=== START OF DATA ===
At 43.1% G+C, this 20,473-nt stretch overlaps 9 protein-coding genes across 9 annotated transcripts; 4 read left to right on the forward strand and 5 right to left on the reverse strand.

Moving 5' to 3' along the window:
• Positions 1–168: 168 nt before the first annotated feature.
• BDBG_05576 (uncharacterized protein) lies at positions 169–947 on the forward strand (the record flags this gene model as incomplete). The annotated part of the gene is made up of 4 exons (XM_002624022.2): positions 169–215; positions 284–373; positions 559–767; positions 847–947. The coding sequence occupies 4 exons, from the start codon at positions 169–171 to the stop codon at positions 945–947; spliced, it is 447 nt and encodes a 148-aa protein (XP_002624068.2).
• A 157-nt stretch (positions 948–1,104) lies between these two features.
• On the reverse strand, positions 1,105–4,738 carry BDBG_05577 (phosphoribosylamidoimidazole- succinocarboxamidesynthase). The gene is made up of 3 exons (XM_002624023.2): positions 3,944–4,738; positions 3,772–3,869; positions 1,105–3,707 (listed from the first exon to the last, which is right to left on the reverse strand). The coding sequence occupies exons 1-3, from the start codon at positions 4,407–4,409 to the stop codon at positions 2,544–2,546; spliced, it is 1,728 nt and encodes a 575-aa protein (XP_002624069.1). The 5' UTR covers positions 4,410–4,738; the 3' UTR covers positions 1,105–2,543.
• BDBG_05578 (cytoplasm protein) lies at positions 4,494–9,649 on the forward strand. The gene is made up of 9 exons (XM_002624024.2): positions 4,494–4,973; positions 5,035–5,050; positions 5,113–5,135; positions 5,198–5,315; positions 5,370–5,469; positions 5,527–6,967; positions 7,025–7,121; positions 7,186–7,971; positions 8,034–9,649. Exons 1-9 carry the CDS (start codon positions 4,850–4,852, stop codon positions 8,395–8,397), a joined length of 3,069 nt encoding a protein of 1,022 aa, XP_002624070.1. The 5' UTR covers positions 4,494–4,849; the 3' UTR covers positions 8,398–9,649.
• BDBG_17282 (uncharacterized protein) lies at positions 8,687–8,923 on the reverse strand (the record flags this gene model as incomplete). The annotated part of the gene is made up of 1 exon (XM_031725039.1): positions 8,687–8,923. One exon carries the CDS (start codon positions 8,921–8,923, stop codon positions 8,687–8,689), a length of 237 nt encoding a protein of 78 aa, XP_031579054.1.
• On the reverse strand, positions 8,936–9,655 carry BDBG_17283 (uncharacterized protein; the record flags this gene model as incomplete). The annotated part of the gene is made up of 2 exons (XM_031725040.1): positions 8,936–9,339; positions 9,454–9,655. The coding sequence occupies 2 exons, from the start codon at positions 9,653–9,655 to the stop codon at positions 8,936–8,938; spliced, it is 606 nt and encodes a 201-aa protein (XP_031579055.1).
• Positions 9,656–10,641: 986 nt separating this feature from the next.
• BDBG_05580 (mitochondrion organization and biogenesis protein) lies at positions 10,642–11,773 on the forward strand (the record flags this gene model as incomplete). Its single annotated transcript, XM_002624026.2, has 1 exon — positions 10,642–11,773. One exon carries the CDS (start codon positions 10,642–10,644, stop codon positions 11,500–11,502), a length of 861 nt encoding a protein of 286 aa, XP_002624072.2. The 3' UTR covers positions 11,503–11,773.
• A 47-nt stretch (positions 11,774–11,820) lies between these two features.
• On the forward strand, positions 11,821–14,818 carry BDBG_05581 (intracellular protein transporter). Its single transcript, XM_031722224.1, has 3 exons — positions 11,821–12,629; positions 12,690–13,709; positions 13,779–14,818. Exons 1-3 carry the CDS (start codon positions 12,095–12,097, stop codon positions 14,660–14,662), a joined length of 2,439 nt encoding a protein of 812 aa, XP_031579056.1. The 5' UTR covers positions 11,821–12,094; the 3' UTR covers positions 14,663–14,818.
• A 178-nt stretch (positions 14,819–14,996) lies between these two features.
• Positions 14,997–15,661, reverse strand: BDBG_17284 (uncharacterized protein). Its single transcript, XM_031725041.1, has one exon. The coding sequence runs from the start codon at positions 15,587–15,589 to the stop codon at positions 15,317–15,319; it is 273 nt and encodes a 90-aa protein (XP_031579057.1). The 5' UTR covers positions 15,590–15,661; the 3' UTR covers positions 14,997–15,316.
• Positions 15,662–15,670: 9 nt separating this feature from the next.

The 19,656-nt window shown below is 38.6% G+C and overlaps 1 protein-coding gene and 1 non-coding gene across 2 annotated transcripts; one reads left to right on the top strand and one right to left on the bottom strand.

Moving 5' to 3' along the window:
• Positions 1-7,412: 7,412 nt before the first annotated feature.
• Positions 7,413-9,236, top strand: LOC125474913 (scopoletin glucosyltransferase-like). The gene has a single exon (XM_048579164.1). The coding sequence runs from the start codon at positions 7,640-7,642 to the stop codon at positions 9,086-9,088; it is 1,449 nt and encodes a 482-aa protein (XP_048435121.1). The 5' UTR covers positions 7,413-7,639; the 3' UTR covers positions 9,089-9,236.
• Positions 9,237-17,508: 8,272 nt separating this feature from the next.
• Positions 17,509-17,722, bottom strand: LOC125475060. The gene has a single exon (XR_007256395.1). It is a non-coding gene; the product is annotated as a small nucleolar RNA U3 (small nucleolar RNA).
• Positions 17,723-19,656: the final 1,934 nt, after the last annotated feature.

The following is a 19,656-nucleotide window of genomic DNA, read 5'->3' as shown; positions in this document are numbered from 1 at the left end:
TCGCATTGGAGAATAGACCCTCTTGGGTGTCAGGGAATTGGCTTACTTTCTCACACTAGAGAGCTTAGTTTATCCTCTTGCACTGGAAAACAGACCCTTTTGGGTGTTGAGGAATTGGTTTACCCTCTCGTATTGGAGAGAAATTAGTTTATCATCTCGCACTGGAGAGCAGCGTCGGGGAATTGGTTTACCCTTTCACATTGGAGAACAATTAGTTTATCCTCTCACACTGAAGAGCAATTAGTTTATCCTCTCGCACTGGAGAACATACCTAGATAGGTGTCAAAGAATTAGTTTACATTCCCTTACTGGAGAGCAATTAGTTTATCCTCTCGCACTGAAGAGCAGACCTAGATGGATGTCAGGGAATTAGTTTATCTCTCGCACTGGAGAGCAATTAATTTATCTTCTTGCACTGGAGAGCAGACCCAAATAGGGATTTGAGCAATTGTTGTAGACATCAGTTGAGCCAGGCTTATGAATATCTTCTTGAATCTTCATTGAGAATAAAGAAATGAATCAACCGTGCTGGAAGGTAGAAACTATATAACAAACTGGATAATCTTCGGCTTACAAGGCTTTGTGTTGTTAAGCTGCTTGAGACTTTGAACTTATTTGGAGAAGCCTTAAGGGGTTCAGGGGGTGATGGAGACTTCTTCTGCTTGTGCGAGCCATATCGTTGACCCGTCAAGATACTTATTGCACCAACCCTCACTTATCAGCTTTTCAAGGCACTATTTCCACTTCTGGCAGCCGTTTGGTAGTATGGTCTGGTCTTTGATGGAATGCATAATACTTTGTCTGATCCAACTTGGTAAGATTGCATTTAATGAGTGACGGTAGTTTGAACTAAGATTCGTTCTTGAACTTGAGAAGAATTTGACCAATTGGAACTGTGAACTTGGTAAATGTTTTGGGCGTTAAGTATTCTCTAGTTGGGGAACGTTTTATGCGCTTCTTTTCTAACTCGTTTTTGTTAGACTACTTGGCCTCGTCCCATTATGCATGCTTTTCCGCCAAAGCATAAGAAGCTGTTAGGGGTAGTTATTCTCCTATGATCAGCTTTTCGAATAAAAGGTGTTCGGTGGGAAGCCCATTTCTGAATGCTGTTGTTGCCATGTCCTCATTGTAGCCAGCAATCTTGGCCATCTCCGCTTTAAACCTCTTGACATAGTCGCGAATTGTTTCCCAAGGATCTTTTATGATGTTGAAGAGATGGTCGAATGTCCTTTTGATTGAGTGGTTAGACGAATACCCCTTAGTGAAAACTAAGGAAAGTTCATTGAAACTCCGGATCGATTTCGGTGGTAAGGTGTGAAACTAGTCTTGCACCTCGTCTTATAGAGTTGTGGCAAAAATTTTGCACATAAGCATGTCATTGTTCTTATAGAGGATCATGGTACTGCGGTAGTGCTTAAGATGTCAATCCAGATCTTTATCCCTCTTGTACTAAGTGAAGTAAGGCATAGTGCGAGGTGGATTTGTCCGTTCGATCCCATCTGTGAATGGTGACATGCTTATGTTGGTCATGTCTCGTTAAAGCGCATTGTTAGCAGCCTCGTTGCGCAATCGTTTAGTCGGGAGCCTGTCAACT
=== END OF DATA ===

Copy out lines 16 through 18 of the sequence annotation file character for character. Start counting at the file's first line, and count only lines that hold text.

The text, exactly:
• Positions 15,662–15,670: 9 nt separating this feature from the next.

The 19,656-nt window shown below is 38.6% G+C and overlaps 1 protein-coding gene and 1 non-coding gene across 2 annotated transcripts; one reads left to right on the top strand and one right to left on the bottom strand.

Moving 5' to 3' along the window: